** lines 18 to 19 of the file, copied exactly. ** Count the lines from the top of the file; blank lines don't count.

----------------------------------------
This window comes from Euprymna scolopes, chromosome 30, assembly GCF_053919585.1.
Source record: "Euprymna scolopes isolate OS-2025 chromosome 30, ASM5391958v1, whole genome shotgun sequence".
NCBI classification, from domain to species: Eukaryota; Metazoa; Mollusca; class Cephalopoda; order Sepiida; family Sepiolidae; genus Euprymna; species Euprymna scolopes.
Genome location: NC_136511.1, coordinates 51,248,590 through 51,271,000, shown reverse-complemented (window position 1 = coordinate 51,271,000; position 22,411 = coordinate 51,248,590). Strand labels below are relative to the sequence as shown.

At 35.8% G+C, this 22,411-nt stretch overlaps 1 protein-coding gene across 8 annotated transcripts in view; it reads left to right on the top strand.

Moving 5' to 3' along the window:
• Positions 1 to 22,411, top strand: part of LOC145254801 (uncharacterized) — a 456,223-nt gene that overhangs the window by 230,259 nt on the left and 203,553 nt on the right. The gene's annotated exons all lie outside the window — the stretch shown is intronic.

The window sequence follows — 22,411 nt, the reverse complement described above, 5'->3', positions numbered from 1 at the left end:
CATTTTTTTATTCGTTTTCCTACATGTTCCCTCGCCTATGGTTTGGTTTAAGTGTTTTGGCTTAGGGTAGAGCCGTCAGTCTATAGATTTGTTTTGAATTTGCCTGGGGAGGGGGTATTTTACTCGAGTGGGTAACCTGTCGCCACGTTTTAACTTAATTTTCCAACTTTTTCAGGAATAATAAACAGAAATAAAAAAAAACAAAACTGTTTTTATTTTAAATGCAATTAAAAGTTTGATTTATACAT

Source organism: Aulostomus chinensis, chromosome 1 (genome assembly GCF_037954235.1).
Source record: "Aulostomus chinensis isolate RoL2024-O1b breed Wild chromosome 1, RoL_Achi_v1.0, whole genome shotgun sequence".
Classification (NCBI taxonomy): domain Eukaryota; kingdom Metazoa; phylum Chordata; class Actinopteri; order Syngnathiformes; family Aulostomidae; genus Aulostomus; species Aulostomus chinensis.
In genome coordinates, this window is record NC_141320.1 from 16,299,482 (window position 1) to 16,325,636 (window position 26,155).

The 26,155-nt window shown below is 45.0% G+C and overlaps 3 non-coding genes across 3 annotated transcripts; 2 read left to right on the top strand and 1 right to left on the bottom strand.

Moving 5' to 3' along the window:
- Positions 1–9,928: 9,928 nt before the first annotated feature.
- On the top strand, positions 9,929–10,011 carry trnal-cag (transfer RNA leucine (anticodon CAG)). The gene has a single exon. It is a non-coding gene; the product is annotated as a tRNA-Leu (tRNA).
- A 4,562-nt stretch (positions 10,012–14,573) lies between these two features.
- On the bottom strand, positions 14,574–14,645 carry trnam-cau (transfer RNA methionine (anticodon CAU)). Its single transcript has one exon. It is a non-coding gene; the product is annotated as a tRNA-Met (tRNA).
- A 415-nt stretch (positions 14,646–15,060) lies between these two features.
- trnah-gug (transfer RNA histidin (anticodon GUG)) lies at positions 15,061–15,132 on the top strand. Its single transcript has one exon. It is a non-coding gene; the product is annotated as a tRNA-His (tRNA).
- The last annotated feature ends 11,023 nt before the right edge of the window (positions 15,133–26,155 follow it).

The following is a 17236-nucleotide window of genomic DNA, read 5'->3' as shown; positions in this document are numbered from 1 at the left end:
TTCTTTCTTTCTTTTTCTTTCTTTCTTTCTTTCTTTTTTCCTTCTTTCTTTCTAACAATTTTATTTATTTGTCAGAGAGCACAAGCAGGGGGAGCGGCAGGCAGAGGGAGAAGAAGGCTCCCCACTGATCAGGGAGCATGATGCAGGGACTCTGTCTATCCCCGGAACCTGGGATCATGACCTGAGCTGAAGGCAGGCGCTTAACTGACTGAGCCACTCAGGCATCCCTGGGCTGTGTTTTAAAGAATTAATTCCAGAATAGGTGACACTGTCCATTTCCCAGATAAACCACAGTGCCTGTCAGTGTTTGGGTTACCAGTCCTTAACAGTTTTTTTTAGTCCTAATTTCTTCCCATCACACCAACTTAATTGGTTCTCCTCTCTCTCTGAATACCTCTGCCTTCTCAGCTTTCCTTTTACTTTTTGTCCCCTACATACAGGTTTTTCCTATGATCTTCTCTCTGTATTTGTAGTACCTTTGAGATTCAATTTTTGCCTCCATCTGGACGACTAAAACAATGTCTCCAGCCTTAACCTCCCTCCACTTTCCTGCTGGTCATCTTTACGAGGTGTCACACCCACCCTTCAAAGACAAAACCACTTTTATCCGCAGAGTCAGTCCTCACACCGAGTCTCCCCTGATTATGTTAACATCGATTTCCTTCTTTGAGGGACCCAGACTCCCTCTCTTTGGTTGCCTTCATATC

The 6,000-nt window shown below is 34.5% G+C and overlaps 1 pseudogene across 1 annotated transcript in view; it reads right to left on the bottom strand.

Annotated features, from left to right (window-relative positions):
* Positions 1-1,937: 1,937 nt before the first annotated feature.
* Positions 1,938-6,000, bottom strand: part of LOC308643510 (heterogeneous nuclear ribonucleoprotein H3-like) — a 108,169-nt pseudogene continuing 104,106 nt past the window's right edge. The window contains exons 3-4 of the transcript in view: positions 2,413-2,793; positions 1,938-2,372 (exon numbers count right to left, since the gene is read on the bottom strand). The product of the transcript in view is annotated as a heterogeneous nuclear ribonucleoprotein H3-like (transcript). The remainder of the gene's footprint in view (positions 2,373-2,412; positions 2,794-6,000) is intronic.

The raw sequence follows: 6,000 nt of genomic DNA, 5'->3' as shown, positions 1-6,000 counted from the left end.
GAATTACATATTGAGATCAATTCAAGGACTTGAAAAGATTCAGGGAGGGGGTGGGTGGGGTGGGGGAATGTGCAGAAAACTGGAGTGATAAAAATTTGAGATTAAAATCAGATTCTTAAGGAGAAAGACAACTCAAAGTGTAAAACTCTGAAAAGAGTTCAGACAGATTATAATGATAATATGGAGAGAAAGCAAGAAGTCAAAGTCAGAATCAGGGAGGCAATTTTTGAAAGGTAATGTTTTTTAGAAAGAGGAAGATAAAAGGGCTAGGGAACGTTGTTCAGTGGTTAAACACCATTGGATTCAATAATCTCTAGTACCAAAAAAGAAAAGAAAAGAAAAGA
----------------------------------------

- A 4,562-nt stretch (positions 10,012–14,573) lies between these two features.
- On the bottom strand, positions 14,574–14,645 carry trnam-cau (transfer RNA methionine (anticodon CAU)). Its single transcript has one exon. It is a non-coding gene; the product is annotated as a tRNA-Met (tRNA).